6th November 2023
Opinion pieces are the view of the author and in no way reflect the view of Liverpool Guild Student Media or Liverpool Guild of Students.
Society is becoming more accepting and inclusive of different gender and sexual identities. But is there enough gender-inclusivity in the healthcare system, if any? Language may be inaccurate and trans-rights therefore going unacknowledged. LGSM is discussing whether enough is being done for LGBTQ+ rights in the healthcare system, from a language point of view.
The NHS are taking actions to use gender-inclusive language. In particular, the Brighton and Sussex NHS trust have released a document detailing the gender-inclusive and trans-friendly terms which they actively intend to use and implement into the healthcare system.
These terms include:
These trans-inclusive terms are revolutionary to the trans and wider LGBTQ+ society. They are a huge positive for those who identify as transgender or non-binary. Should NHS Liverpool follow suit?
The implementation of these terms has seen huge backlash. Some are viewing this move as ‘female erasure’ and are even going so far as to say it is misogynistic.
However, this was not the intention of the report from the Brighton and Sussex NHS. The inclusive words are not intended to replace female gendered words, but act as an extension of them.
For instance, the report gives medical instances in which the words would be used such as:
Therefore, the female gendered words have not been erased but gender inclusive words have simply been added.
This leads onto the question of the renaming of the Liverpool Women’s Hospital. If it were to be renamed, what should it be called?
Information on the Liverpool Women’s Hospital website includes female gendered language such as ‘female health’, ‘maternity’, and ‘care of women’, with the most obvious gendered word ‘women’ being in the name of the hospital. Arguably, these words are not inclusive of all genders and if they were to be, what would the hospital be called?
‘Liverpool Birthing Hospital’?
This could be inaccurate due to the fact that, as well as birth and neonatal care, the hospital also specialises in gynaecology and fertility. Not everyone receiving information or treatment from this hospital may be giving birth and may instead have a heath issue unrelated to the process of giving birth.
‘Liverpool Baby Hospital’?
Again, this seems problematic. This semantically expresses that services at this hospital relate only or primarily to the baby and not to the mother or birthing person.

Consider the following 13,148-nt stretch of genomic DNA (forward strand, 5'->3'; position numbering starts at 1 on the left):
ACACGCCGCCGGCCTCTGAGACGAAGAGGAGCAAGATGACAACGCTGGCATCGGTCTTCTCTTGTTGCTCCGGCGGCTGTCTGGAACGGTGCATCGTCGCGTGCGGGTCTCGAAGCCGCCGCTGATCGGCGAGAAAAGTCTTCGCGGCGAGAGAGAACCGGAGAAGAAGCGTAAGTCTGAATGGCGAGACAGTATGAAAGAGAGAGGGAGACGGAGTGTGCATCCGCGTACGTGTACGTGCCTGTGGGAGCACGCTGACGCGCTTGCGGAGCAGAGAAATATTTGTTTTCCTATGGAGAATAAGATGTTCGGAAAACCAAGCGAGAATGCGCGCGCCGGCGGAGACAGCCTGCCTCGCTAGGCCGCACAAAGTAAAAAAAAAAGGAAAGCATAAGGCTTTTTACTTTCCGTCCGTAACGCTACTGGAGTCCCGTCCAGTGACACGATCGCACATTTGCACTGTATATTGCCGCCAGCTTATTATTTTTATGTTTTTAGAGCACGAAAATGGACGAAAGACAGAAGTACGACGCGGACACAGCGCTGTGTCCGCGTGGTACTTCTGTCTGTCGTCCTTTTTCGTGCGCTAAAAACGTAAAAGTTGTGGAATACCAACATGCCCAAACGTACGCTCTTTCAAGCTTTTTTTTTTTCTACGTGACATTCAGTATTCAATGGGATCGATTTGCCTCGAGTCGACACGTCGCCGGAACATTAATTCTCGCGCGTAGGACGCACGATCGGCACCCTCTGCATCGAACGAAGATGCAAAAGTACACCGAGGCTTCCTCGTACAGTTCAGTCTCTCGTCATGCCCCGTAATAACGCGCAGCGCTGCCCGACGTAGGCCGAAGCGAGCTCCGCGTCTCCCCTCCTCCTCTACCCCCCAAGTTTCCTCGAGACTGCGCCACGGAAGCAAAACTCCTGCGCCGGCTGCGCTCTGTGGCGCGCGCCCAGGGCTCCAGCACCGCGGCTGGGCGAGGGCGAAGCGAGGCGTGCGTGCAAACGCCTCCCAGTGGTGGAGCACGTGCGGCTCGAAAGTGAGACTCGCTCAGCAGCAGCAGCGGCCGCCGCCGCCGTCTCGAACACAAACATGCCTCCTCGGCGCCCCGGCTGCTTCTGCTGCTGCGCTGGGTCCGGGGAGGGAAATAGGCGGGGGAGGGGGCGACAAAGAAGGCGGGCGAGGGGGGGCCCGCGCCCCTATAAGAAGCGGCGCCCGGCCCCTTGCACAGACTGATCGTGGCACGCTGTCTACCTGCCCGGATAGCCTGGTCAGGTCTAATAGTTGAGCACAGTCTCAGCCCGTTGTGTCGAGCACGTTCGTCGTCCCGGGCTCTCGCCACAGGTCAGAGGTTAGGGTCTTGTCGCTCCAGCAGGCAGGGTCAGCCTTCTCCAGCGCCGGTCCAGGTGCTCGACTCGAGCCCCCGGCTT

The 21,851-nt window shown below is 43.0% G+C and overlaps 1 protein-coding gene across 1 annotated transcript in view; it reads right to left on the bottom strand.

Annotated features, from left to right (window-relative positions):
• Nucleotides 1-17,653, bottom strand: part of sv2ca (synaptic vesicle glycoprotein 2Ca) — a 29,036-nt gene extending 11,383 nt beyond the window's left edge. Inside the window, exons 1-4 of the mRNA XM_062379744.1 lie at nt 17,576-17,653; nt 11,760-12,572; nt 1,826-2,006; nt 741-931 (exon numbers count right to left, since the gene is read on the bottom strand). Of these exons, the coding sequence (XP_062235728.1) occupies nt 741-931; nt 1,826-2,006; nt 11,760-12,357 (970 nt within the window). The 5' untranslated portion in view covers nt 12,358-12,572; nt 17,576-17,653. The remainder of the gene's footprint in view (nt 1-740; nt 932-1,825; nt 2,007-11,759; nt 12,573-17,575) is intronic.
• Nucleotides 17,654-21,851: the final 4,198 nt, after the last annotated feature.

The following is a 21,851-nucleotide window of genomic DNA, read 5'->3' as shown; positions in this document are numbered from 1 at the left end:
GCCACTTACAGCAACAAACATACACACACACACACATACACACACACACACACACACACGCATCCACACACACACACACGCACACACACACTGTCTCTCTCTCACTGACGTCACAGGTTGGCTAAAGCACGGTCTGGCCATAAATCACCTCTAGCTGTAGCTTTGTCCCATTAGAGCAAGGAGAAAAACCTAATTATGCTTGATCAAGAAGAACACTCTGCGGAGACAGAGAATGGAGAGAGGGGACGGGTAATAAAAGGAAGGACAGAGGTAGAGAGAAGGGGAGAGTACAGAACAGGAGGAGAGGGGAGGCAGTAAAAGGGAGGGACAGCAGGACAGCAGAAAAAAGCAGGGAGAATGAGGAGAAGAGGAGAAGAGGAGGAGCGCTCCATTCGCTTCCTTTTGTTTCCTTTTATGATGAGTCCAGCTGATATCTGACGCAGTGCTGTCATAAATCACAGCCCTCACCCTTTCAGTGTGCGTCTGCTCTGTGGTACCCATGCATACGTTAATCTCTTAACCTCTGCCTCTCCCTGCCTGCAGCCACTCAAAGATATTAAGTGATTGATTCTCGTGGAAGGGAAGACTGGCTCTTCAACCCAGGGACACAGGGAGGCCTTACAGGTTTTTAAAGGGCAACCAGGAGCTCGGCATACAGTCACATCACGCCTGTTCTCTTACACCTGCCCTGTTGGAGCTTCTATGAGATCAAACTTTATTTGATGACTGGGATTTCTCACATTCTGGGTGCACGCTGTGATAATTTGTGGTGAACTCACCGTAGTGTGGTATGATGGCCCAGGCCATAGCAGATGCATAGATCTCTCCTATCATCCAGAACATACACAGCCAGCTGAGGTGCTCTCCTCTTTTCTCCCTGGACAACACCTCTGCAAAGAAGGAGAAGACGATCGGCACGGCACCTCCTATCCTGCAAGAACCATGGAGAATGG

‘Liverpool Vagina Hospital’?
Problems arise again. This could be considered inappropriate. Additionally, persons with ovaries but without a vagina can indeed give birth or contribute to the birthing process in some way e.g. via IVF treatment.
Could the hospital instead be renamed after an influential or famous figure of medicine? This could be one solution if citizens were to campaign for the renaming. This was the case in the renaming of the University of Liverpool Gladstone Halls to the Dorothy Kuya Halls of Residence.
Taking ‘women’ out of the hospital’s title could be viewed as ‘erasure’ of the gendered word ‘woman’, instead of an extension to it. In this case, the hospital could be called something like ‘Liverpool Women’s and Person’s Hospital’. This does somewhat provide a solution, albeit giving the hospital a bit of a clunky name!
This simple discussion of the renaming of the hospital opens a much larger debate of gender inclusivity and LGBTQ+ community representation. For instance, the controversial case of Freddy McConnell.
A 1950’s UK law which still stands states that the person who gives birth to the child will be stated on that child’s birth certificate as ‘mother’. For the vast majority of people who give birth, this term aptly applies. What about, however, trans people who give birth? Or people who identity as male or non-binary? The term ‘mother’, a gendered female word, may not fit so easily.
In 2020, Freddy McConnell, who identifies as a trans man, lost his battle against the UK government and the supreme court to be called ‘father’ (the male gendered parental word) instead of ‘mother’ on his child’s birth certificate. Additionally, he was refused even the non-gendered title of ‘parent’. This issue also affects non-binary people, same sex couples, and those who use a surrogate.
Now, I hear you ask, surely it’s just a word and why does it matter? The problem is that Freddy may experience abuse when having to out themselves as a trans parent and his child may experience discrimination for having a trans parent. Mis-gendering an individual opens a whole debate of ethics and inclusivity of which this article has only touched upon.
LGBTQ+ rights and representation were addressed when the law got amended so that the second parent listed on the birth certificate could change from ‘father’ to ‘parent’ for same-sex female couples. Should the same be done for ‘mother’ to change it to ‘parent’ or another title of one’s choice?
These debates are difficult but imperative if we wish to live in a more gender and trans-inclusive society.